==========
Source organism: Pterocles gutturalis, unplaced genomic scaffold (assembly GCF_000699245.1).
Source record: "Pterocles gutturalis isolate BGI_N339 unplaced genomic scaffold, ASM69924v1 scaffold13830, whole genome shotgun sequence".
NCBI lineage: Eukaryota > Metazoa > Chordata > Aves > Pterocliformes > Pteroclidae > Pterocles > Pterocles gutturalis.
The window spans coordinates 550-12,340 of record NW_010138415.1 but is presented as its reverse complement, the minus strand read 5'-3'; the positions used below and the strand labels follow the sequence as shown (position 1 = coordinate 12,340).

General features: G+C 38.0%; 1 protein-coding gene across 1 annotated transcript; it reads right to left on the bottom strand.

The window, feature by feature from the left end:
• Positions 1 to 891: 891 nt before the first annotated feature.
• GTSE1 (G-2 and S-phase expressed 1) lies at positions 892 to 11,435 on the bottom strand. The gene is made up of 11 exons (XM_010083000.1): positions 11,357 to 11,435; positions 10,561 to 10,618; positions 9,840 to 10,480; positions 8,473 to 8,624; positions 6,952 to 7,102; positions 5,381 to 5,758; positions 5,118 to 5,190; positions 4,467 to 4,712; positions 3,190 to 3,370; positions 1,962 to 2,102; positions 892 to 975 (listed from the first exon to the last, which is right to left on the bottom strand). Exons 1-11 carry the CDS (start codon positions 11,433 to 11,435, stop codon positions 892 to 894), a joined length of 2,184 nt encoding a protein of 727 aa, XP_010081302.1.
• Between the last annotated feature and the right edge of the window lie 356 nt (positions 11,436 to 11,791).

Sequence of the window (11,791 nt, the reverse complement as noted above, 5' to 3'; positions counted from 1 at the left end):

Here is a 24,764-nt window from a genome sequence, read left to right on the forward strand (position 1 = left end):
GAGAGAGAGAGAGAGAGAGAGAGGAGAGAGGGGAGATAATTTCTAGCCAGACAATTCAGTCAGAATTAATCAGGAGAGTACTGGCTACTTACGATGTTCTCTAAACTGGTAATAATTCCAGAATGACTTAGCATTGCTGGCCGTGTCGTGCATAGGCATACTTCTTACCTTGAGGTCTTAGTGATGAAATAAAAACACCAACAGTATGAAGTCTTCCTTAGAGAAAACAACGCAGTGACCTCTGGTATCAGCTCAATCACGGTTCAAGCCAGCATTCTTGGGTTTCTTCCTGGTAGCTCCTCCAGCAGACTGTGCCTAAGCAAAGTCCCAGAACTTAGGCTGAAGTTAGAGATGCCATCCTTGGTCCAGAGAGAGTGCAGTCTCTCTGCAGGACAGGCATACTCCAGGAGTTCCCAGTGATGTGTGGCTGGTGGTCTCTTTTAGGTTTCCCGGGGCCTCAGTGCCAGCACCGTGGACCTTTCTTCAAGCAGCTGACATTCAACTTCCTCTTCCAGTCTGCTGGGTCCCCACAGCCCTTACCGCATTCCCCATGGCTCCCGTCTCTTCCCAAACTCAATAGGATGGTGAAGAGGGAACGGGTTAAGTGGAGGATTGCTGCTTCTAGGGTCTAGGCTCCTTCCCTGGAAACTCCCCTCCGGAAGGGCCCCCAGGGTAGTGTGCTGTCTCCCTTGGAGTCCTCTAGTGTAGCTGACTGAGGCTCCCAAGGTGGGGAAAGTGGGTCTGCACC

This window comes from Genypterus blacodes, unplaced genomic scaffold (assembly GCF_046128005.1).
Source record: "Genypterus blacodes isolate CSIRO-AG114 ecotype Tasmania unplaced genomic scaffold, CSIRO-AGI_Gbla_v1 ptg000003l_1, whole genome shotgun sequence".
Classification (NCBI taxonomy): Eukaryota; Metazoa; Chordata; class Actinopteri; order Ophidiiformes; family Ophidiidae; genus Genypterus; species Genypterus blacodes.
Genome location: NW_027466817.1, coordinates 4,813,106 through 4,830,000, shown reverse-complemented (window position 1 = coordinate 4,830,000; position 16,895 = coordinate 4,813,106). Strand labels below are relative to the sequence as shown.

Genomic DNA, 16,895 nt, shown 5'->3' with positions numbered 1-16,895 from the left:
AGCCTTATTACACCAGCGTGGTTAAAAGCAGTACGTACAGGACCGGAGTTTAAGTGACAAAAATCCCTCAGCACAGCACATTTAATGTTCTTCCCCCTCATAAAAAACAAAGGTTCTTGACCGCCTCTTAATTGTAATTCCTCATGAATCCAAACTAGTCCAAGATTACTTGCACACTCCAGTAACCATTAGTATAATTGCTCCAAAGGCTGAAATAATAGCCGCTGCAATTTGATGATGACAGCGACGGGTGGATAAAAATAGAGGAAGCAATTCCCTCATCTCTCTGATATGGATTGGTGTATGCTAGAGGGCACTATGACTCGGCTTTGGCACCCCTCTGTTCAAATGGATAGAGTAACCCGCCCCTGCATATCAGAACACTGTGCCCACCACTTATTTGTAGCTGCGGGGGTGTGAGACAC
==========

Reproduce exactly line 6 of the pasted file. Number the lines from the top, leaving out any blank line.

The window, feature by feature from the left end: